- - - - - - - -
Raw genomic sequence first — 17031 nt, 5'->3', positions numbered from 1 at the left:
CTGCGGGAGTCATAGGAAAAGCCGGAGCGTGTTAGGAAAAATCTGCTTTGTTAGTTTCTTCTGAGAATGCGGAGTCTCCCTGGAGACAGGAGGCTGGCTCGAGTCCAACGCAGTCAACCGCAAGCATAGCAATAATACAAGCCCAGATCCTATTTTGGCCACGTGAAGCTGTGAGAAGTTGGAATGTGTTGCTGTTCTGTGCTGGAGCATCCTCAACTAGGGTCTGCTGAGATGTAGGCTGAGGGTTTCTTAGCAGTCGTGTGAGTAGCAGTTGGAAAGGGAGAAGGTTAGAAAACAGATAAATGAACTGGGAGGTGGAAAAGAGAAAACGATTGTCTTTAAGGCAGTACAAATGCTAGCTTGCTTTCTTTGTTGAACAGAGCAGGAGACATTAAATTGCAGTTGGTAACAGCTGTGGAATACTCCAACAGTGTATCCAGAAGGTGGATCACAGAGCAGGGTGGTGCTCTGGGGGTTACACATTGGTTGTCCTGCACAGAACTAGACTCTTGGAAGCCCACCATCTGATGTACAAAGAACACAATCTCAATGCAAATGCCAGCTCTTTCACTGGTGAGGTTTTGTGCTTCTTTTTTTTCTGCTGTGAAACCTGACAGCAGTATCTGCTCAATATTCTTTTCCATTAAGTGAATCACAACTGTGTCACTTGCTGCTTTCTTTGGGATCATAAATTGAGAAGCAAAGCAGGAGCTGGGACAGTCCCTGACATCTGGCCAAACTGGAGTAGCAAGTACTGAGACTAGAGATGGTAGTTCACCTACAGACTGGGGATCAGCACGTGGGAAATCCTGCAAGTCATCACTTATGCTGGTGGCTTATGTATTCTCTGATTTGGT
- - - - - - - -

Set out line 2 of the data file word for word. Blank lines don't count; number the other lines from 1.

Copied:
CTGCGGGAGTCATAGGAAAAGCCGGAGCGTGTTAGGAAAAATCTGCTTTGTTAGTTTCTTCTGAGAATGCGGAGTCTCCCTGGAGACAGGAGGCTGGCTCGAGTCCAACGCAGTCAACCGCAAGCATAGCAATAATACAAGCCCAGATCCTATTTTGGCCACGTGAAGCTGTGAGAAGTTGGAATGTGTTGCTGTTCTGTGCTGGAGCATCCTCAACTAGGGTCTGCTGAGATGTAGGCTGAGGGTTTCTTAGCAGTCGTGTGAGTAGCAGTTGGAAAGGGAGAAGGTTAGAAAACAGATAAATGAACTGGGAGGTGGAAAAGAGAAAACGATTGTCTTTAAGGCAGTACAAATGCTAGCTTGCTTTCTTTGTTGAACAGAGCAGGAGACATTAAATTGCAGTTGGTAACAGCTGTGGAATACTCCAACAGTGTATCCAGAAGGTGGATCACAGAGCAGGGTGGTGCTCTGGGGGTTACACATTGGTTGTCCTGCACAGAACTAGACTCTTGGAAGCCCACCATCTGATGTACAAAGAACACAATCTCAATGCAAATGCCAGCTCTTTCACTGGTGAGGTTTTGTGCTTCTTTTTTTTCTGCTGTGAAACCTGACAGCAGTATCTGCTCAATATTCTTTTCCATTAAGTGAATCACAACTGTGTCACTTGCTGCTTTCTTTGGGATCATAAATTGAGAAGCAAAGCAGGAGCTGGGACAGTCCCTGACATCTGGCCAAACTGGAGTAGCAAGTACTGAGACTAGAGATGGTAGTTCACCTACAGACTGGGGATCAGCACGTGGGAAATCCTGCAAGTCATCACTTATGCTGGTGGCTTATGTATTCTCTGATTTGGT